I'm hopeful we can continue our efforts working with VAWC to improve our aging water infrastructure but respect our ratepayers and good process at the same time.
Justin Speaking At Town Hall
Host a Town Hall in Your Living Room!

My regular series of Town Hall Meetings continue! 

You supply the living room and a bunch of your friends and neighbors. I will supply a member of the Alexandria City Council (me) with the answers to any of your questions about our City. 

Just drop us a line and we'll get a Town Hall on the calendar! Thanks for the interest! 

Upcoming Issues
Getting Employee Compensation Right
Local government is a people-intensive business. The services that residents of our City rely on every day are provided by a skilled and dedicated workforce. In a region such as ours, attracting and retaining such a workforce is a competitive business. 

Fully 67% of the City's General Fund (not including schools and debt service) expenditures are personnel costs. including both salary and benefits. In this year's budget, that is $228 million. 

All City employees who are not at the end of the pay-scale qualify for a "merit increase" ranging from 2.3% to 5%. Funding those increases for all eligible City employees requires an additional $5 million this year, over a third of all available new revenue at current tax rates. 

Balancing the level of benefits provided with the ability to attract and retain the best workforce is a challenge for the City. 

In recent years, the City has made a variety of changes to employee benefits. This was in an attempt to mitigate the costs of employee compensation on the City's taxpayers. 

One of the largest compensation costs is providing health care coverage to our employees and their families. Like most employers, we have seen very large increases in these costs over the past two decades. Today the City spends nearly $25 million a year on healthcare for our employees and families. 

Over a decade ago, the City's Budget and Fiscal Affairs Advisory Committee made a series of recommendations to help mitigate these costs. Many of those are in place today including premium cost sharing, self-funding (or self-insurance), and plan design changes. These changes have saved the taxpayers millions of dollars each year, with minimal impact on employees.  

Alexandria became one of the first jurisdictions to comply with this new standard and we created a trust fund to save dollars for these future obligations. The City's unfunded liability for this obligation is now $57.7 million, a decrease of $10.7 million from the previous year. This prudence protects taxpayers in the future from large unexpected obligations. It also protects employees from sudden benefit reductions due to an economic downturn.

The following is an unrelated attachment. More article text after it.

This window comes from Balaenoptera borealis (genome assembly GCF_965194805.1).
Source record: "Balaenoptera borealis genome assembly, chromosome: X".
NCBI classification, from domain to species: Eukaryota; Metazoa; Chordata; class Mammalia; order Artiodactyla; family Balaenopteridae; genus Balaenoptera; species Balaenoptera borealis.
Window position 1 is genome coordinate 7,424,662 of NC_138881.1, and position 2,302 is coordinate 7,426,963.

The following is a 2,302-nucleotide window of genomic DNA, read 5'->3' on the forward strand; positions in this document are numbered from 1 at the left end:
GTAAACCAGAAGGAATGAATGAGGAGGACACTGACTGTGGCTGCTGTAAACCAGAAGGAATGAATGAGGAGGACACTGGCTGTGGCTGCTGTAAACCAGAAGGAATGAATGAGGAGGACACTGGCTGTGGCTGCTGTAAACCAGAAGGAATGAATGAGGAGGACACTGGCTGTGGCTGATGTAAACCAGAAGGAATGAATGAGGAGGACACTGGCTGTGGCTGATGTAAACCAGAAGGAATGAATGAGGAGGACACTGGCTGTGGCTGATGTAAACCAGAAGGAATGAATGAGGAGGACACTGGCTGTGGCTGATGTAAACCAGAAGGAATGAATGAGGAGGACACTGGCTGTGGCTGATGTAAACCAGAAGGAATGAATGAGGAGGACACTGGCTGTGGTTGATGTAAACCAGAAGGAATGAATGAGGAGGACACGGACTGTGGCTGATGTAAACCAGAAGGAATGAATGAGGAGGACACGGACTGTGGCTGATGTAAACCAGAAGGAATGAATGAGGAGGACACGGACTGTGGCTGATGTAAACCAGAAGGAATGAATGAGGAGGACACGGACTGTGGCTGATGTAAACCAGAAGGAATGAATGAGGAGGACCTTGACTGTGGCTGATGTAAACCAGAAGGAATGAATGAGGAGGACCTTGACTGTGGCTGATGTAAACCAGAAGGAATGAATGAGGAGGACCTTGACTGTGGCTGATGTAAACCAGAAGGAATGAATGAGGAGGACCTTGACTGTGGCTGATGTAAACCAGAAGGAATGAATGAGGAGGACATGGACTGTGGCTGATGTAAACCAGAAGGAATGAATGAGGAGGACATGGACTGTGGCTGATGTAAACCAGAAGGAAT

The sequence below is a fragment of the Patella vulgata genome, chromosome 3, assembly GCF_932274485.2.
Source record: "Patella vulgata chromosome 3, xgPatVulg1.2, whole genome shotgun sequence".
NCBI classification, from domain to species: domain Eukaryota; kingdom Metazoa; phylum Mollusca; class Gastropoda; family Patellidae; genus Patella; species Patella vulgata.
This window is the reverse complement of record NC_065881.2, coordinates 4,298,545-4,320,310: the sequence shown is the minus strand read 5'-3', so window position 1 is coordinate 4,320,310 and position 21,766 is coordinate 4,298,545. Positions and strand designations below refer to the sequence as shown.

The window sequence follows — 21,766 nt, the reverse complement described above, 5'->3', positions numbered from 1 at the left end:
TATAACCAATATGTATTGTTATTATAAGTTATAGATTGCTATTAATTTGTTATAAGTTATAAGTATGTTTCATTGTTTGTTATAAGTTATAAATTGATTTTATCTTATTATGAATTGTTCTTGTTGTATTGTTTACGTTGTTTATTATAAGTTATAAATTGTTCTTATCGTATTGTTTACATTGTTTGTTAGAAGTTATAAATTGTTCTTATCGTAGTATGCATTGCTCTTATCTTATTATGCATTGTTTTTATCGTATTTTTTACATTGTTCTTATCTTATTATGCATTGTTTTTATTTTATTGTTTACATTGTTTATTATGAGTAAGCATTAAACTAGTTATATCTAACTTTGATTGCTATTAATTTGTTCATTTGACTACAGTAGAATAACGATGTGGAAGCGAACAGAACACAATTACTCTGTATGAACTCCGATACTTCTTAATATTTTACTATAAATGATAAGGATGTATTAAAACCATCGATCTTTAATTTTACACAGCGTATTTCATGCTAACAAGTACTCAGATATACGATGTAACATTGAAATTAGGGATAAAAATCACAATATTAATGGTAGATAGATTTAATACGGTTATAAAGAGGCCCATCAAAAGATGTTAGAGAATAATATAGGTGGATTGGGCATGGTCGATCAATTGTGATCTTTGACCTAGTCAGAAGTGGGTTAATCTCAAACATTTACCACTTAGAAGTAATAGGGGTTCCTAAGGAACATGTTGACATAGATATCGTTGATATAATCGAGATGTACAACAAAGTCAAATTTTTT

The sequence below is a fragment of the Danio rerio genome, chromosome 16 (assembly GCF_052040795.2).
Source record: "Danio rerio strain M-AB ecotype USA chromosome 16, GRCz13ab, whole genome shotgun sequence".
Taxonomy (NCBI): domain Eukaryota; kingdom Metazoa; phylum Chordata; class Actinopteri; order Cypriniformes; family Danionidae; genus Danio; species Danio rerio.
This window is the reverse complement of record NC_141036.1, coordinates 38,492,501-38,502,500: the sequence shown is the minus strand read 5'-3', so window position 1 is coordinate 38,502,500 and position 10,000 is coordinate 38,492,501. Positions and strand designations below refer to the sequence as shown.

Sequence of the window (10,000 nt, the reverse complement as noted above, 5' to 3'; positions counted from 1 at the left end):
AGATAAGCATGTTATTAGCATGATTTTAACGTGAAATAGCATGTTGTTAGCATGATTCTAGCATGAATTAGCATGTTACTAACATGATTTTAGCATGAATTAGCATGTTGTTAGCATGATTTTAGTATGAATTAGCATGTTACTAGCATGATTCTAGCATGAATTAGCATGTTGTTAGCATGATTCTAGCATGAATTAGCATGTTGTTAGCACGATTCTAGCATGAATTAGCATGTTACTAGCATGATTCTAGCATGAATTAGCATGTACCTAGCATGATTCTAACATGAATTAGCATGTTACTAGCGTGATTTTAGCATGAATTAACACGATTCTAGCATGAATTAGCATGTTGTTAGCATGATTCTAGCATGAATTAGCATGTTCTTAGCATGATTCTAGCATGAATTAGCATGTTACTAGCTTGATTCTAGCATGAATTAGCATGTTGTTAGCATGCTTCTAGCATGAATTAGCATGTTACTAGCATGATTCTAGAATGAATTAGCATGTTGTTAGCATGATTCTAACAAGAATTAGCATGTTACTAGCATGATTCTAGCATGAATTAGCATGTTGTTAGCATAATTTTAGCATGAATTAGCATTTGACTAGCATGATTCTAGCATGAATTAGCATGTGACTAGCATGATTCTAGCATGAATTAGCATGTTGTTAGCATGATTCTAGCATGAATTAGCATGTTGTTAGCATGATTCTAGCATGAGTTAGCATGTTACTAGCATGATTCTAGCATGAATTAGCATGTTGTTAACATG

In 2009, the City eliminated life insurance for retirees. That one benefit alone consumed a third of our retirement benefit obligations. 

Most City employees (excluding most public safety) participate in the Virginia Retirement System (VRS), a state administered defined benefit pension plan.  The City implemented new cost-sharing for the VRS pension in 2012, with a five year implementation. This effectively shifted a portion of the funding of the pension program from the City to employees. 

In last year's proposed budget, the City Manager proposed a change to the City's Supplemental Pension Plan. The City's Supplemental Pension Plan is an additional defined benefit pension plan that the City has had in place since 1970.

Previously members had a choice between accepting an annuity upon retirement and a lump-sum payment. The lump-sum payment is based on 30-year US Treasury bond rates, which has been decreasing for decades. As a result, the lump-sum payment was unduly lucrative compared to the annuity option. To protect the health of the fund and save money, the City Manager proposed a change to how the lump sum is calculated.

While the changes that have been made to benefits over the years have reduced the costs to taxpayers, there is recognition that we must continue to invest to attract and retain the employees who serve our community. 

In the City Manager's proposed budget this year, he has suggested new funding to increase the lowest hourly wage of any City employee to match a "living wage" of $15 per hour. To support those City employees beginning or expanding their families, the City Manager's proposed budget has included funding for 6 weeks of paid parental leave for eligible employees. 

Yet for some of our employee groups, particularly in public safety, we are struggling to compete. With significant growth in hiring and in compensation among neighboring jurisdictions, the competition grows more acute each year. Given the substantial cost of training and the consistency of that training across the region, inability to retain these employees can be very costly for the taxpayers.  

To begin the process of meeting the City's compensation philosophy, the City Manager set aside $1.5 million to address some of the pay inequities existing within the Police Department and Fire Department. The City Manager's plan was to allow this money to serve as seed money for a multi-year effort to address these issues. 

It has become clear that the $1.5 million will be insufficient to address these issues. I am optimistic that the Council can identify additional resources during this budget process to ensure that we can attract and retain those employees that regularly put their lives on the line to protect the safety of our community. 

With every change to employee benefits and compensation, the City must consider the competition for employees between neighboring jurisdictions. There are ways to mitigate the taxpayer costs of employee compensation and benefits but they must not come at the expense of the service level that residents of Alexandria expect and demand.